Obesity is often thought to be a major risk factor in common childhood diseases such as Blount’s Disease and Slipped Upper Femoral Epiphysis (also known as a (SUFE). The Nationwide Children’s Hospital in Ohio recently published about the impact of obesity in children with the association between high BMI and malalignment of the knee1. The lead author, Sharon Bout-Tabku stated that “obese children begin with slightly higher varus [than non-obese children] that moves to greater valgus alignment in late puberty” in an interview with Lower Extremity Review Magazine, May 2015. There has also been an association suggested between low Vitamin D levels and a high BMI where tibial bowing is observed or in more serious conditions such as Blount’s disease2.

Physiotherapy (physical therapy) or podiatry students aspiring to work with children are often advised to follow evidence based practice, and shy away from over treatment. This is especially important when assessing developmental biomechanics and orthopaedic lower limb postures. Common referrals from the local medical practitioner may state “bowed legs” in a one year old or “knock knees” in a 4 year old. This is commonly a typical presentation for age osseous development. What may be missed though, is when those postural measurements are at the extreme ends of the normative bell curve and BMI is factored in, we could be dealing with the development of serious pathology. Could we be overlooking some cases?

Recently an 18-month-old active toddler stormed into my clinical room. His parents were concerned regarding the intoeing (with associated tibial bowing) and tripping. This was a very active but tall and heavy set boy with a Sudanese heritage. The family migrated to Australia 10 years ago and commented that it was much cooler and had far less sunshine than they had expected. The child started walking at 10 months of age and his mother reported her Vitamin D levels were low during pregnancy. The child now weighed 14.6kgs (>3SD of weight for age WHO) with a BMI of 22 (>3SD – WHO chart). The child’s Intercondylar distance (Figure 1) was about 4cm (>2SD) and his thigh foot angle -14 (left) and -16 degrees (right) as measured (Figure 2).

Figure 1: Intercondylar distance courtesy of Toes2Hip iPhone App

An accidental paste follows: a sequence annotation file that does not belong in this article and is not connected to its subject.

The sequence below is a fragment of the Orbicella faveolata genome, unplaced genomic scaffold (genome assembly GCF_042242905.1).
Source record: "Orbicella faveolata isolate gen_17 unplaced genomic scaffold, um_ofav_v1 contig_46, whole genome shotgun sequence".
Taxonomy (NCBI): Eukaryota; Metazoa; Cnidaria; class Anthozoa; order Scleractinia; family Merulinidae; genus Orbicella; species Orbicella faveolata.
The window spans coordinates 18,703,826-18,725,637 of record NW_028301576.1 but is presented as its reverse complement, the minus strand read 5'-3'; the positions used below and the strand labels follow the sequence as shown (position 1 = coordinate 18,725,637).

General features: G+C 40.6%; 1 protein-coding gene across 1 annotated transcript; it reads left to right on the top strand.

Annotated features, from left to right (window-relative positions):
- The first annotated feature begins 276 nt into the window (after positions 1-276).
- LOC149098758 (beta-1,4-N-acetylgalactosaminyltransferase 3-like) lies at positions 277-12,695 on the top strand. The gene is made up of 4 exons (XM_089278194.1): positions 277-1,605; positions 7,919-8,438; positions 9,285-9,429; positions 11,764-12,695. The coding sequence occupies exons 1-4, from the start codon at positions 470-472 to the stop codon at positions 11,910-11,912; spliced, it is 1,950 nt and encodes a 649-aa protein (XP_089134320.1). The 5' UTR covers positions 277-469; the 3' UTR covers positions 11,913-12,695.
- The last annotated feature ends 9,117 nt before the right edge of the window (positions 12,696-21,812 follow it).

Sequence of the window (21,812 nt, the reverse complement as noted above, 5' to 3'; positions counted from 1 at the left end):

Figure 2: Thigh foot angle courtesy of Toes2Hip iPhone App

This child strutted out of my office with a referral back to his general practitioner for their opinion regarding an orthopaedic, endocrinology sand dietetics referrals. I kept up with the latest research and hopefully this has made a difference in this toddlers developmental pathway.

The role of Vitamin D, hypertension and obesity in pathology such as Blount’s Disease, tibial bowing in the younger children and SUFE’s is still being explored3. What I take away from this is that different size cohorts and population groups means there is more to learn and understand.

Take home points

  • Know your red flags and normal range of motion for different ages – The Toes2Hip iPhone app can assist you.
  • If your assessment has raised red flags, please refer to a medical practitioner
  • Articles are for reference in the members section.


  1. Bout-Tabaku S, Shults J, Zemel BS, et al. Obesity is associated with greater valgus knee alignment in pubertal children, and higher body mass index is associated with greater variability in knee alignment in girls. J Rheumatol 2015;42(1):126-133.
  2. Montgomery CO, Young KL, Austen M, Jo CH, Blasier RD, Ilyas M. . Increased risk of Blount disease in obese children and adolescents with vitamin D deficiency. J Pediatr Orthop. 2010 Dec;30(8):879-82
  3. Taussig MD. (2015) Prevalence of Hypertension in Pediatric Tibia Vara and Slipped Capital Femoral Epiphysis. J Pediatr Orthop